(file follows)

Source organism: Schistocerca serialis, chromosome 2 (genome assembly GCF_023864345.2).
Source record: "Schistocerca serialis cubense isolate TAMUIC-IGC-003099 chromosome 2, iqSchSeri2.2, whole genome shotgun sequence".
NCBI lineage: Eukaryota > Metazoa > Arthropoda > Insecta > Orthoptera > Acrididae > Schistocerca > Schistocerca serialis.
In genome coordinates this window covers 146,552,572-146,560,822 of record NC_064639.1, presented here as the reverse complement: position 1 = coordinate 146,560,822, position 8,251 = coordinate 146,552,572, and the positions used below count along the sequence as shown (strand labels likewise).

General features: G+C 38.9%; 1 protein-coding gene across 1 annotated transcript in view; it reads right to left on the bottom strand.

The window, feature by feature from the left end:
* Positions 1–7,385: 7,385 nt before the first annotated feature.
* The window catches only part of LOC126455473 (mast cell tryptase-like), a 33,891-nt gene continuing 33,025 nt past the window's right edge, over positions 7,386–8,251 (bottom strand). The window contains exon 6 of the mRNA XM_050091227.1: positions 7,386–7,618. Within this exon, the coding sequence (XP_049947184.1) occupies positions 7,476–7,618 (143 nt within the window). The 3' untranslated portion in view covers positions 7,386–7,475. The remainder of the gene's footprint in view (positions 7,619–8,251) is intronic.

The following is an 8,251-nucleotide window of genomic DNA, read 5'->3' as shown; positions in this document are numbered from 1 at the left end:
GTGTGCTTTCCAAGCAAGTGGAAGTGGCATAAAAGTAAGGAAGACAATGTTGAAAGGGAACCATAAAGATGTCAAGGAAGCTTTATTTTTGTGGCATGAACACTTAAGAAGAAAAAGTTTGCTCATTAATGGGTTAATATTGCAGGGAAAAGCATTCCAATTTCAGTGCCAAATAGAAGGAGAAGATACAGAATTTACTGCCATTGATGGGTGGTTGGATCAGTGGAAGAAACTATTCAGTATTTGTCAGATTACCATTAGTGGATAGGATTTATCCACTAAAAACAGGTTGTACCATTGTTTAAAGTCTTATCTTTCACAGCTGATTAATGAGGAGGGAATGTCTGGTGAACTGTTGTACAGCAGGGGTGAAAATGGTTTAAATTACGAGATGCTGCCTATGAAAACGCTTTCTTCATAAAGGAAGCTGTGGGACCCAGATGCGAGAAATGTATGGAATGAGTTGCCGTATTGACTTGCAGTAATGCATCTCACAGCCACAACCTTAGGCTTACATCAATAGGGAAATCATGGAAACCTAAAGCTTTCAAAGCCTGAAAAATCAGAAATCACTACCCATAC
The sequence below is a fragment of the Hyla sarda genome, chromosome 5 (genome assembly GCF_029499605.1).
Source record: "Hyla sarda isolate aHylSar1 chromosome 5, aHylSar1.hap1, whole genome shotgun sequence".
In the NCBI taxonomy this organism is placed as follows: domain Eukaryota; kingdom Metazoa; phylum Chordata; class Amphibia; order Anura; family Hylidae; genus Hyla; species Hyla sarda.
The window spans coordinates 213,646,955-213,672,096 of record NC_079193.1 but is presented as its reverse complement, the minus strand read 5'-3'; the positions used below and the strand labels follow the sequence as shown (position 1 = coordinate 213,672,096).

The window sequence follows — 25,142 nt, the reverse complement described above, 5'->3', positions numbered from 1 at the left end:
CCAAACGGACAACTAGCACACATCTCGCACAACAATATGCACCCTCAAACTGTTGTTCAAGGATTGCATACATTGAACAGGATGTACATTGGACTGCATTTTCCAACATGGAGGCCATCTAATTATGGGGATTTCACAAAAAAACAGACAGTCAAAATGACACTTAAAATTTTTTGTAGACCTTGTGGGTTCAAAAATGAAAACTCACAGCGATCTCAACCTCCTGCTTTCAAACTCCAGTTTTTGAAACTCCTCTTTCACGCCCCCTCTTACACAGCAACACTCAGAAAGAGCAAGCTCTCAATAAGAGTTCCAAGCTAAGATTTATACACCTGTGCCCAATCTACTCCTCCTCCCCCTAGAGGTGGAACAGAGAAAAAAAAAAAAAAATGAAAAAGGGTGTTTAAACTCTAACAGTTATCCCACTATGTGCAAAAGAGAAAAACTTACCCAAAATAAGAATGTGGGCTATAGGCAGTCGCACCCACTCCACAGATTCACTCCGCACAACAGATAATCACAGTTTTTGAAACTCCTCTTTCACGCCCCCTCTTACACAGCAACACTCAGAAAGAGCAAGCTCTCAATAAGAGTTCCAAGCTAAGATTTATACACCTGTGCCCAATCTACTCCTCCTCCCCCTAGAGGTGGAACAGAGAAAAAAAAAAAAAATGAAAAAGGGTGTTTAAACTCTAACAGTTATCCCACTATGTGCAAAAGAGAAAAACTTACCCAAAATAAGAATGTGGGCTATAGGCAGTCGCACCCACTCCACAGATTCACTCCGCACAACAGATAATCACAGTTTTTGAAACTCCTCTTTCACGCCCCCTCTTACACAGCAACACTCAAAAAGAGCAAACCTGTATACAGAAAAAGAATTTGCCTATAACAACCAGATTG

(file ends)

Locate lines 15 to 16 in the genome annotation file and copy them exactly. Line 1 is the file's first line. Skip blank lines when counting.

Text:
The window sequence follows — 25,142 nt, the reverse complement described above, 5'->3', positions numbered from 1 at the left end:
CCAAACGGACAACTAGCACACATCTCGCACAACAATATGCACCCTCAAACTGTTGTTCAAGGATTGCATACATTGAACAGGATGTACATTGGACTGCATTTTCCAACATGGAGGCCATCTAATTATGGGGATTTCACAAAAAAACAGACAGTCAAAATGACACTTAAAATTTTTTGTAGACCTTGTGGGTTCAAAAATGAAAACTCACAGCGATCTCAACCTCCTGCTTTCAAACTCCAGTTTTTGAAACTCCTCTTTCACGCCCCCTCTTACACAGCAACACTCAGAAAGAGCAAGCTCTCAATAAGAGTTCCAAGCTAAGATTTATACACCTGTGCCCAATCTACTCCTCCTCCCCCTAGAGGTGGAACAGAGAAAAAAAAAAAAAAATGAAAAAGGGTGTTTAAACTCTAACAGTTATCCCACTATGTGCAAAAGAGAAAAACTTACCCAAAATAAGAATGTGGGCTATAGGCAGTCGCACCCACTCCACAGATTCACTCCGCACAACAGATAATCACAGTTTTTGAAACTCCTCTTTCACGCCCCCTCTTACACAGCAACACTCAGAAAGAGCAAGCTCTCAATAAGAGTTCCAAGCTAAGATTTATACACCTGTGCCCAATCTACTCCTCCTCCCCCTAGAGGTGGAACAGAGAAAAAAAAAAAAAATGAAAAAGGGTGTTTAAACTCTAACAGTTATCCCACTATGTGCAAAAGAGAAAAACTTACCCAAAATAAGAATGTGGGCTATAGGCAGTCGCACCCACTCCACAGATTCACTCCGCACAACAGATAATCACAGTTTTTGAAACTCCTCTTTCACGCCCCCTCTTACACAGCAACACTCAAAAAGAGCAAACCTGTATACAGAAAAAGAATTTGCCTATAACAACCAGATTG